Recurrent Training: All the Details A student Needs to Know

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Piloting is more than a “learn and forget” skill. Skills that aren’t practiced and knowledge that isn’t accessed and renewed are lost. Pilots whose knowledge and skill levels are at their peak on the day they pass the check ride are destined to be dangerous.

Pilots must continue to learn, practice, and improve their skills to ensure safety for passengers and themselves. How do they ensure that this happens? Enter recurrent training. Recurrent pilot training is an important component of keeping student skills and knowledge current.

What is Recurrent Training?

Pilots need to complete recurrent training regularly. Recurrent training can be done every few months, while others are conducted on an annual, biannual, or biennial basis. Training can be done in person or online. Recurrent training can include a written proficiency assessment and a practical proficiency evaluation.

Federal Aviation Regulations (FAR) regulate and address the types, frequency, and quantity of required recurrent training required for pilots and crew members.

Recurrent training is necessary for what?

The FAA defines Recurrent pilot training as “ensuring that each crewmember is adequately trained for the type of aircraft and crew member position involved” and is especially important for pilots.

Pilots may have received the required training and showed proficiency when they obtained their certificate. However, if there was no recurrent training program, these same pilots might inadvertently lose certain skills and become rusty. There are certain skills that every pilot needs, such as ATC communications. These skills can be used on all flights, but not all. They also need skills like night flying illusion recognition and compensation.

Recurrent training is the solution. Recurrent flight training is a safe and structured way to learn potentially lifesaving skills that aren’t practiced on routine flights. Pilots who have completed this training are better prepared to deal with any situation.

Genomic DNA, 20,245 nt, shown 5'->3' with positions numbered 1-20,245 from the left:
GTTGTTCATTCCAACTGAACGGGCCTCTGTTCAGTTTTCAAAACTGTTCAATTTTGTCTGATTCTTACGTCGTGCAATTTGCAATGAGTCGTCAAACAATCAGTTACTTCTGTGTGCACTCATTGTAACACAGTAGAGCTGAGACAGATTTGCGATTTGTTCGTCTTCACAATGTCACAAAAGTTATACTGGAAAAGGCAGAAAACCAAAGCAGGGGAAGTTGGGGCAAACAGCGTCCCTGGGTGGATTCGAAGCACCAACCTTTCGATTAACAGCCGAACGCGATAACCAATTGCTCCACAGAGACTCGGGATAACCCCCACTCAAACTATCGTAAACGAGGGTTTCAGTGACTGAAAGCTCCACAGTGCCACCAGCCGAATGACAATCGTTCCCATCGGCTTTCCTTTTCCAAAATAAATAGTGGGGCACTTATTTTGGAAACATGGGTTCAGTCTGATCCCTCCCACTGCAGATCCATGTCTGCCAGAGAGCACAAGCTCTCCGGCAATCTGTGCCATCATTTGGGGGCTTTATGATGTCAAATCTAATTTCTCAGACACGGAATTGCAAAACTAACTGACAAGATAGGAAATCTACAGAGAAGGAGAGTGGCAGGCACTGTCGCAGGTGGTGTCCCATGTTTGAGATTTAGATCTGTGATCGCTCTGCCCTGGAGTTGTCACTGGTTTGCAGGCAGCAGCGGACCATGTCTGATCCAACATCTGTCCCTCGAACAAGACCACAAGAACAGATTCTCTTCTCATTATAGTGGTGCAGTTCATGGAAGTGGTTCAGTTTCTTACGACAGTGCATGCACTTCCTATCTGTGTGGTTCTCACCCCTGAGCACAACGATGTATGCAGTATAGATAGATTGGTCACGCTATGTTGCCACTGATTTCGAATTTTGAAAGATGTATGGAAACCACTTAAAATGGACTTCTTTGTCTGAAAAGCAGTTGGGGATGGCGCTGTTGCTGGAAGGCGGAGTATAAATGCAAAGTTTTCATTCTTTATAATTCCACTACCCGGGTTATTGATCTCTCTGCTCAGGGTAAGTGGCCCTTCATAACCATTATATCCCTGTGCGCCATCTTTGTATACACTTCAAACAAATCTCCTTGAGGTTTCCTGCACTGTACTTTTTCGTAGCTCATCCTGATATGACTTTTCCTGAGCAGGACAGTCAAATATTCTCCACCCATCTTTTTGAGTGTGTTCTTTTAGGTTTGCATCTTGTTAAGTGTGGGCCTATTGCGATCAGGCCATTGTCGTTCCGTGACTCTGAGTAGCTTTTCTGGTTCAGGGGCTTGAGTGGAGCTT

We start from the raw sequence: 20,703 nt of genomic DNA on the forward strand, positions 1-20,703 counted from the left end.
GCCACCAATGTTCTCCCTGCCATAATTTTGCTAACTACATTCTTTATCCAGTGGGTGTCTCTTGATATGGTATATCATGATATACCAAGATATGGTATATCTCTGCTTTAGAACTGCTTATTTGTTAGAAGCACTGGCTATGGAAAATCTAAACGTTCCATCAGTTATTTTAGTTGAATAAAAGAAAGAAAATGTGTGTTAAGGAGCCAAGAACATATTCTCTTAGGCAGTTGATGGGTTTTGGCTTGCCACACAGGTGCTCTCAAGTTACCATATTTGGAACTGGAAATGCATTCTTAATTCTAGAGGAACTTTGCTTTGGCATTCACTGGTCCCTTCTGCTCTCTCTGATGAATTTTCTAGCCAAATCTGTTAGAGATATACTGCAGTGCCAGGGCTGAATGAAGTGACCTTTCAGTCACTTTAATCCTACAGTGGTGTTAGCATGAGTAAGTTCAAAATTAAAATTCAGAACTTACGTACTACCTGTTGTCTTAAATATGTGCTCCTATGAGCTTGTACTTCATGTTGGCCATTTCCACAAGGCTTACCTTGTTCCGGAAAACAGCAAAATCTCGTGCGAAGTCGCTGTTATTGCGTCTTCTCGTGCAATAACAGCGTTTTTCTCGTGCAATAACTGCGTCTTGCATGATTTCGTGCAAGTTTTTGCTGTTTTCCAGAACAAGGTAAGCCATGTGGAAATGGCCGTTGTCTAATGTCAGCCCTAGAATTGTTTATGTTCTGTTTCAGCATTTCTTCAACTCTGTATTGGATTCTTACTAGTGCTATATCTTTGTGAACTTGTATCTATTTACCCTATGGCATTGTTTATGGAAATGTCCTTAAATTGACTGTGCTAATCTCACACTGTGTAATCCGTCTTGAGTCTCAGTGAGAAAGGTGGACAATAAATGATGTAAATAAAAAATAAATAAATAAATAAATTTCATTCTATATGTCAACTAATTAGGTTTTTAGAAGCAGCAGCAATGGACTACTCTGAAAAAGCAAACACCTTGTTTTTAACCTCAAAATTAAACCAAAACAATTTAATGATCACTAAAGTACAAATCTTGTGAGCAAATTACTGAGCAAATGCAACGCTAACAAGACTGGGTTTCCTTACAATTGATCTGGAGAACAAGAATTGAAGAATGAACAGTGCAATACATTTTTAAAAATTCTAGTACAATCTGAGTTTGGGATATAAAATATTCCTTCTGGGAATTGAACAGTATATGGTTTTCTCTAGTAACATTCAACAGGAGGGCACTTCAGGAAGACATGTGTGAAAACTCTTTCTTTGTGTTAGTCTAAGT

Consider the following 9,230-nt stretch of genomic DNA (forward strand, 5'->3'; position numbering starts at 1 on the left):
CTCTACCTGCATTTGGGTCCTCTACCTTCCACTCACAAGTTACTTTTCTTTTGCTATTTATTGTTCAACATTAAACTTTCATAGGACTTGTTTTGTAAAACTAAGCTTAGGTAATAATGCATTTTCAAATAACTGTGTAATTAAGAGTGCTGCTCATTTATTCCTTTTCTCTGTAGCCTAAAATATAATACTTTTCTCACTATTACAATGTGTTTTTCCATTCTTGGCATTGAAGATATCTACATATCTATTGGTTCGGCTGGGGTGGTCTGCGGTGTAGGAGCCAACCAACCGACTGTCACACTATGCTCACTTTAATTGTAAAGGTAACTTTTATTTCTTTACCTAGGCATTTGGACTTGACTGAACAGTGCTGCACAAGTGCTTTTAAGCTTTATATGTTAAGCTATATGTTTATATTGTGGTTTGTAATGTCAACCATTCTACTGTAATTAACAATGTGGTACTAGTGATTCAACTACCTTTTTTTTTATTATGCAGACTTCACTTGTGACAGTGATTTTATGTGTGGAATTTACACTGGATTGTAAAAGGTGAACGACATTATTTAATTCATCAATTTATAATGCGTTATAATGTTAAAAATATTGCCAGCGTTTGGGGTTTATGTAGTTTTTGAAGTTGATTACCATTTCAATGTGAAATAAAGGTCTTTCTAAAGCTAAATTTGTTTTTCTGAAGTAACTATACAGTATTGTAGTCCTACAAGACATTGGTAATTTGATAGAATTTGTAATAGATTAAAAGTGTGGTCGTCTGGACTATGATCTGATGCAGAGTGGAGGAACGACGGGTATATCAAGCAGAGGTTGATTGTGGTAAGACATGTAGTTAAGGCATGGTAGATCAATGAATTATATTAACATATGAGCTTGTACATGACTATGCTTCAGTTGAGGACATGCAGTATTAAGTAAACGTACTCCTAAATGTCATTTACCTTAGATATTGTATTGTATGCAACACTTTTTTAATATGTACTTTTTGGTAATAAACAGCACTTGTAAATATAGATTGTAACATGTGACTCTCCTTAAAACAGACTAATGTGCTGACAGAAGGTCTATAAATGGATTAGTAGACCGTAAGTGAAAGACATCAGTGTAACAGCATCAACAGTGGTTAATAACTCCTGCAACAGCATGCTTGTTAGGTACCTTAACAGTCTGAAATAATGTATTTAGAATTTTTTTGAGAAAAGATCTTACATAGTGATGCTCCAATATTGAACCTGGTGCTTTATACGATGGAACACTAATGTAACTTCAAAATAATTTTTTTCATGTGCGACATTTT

Recurrent training also serves as an official way to learn new procedures, policies, skills, equipment, or technology that have been made available since the pilot was issued their certificate. While the basic principles of aviation remain the same, recurrent training allows airlines and the FAA to disseminate knowledge and teach constantly evolving and fluid skills.

What are FAA requirements for recurrent training?

Based on the certificate level of the pilot and the Part they are flying under, there is a range in how much and what type of training they must complete. Part 91 private pilots’ recurrent training will look different from a Part 121 pilot flying airline transport (ATP) or a Part 107 drone pilot.

Conclusion

The CFRs provide details and an itemized list of official recurrent training requirements for each type of flight operation a Recurrent pilot training might be involved in. Here’s what a student can expect:

Open up old textbooks to refresh a student’s knowledge on less-used but still important topics such as severe weather flying, mountain, canyon, backcountry flying, and even mental math for pilots. A student can also flip through the latest FAR/AIMs and review a guide on radio communications while a student at it. A student might also want to try Train Like A student Fly: Guide for Scenario-Based Training. These will keep a student’s mind active and knowledge up-to-date.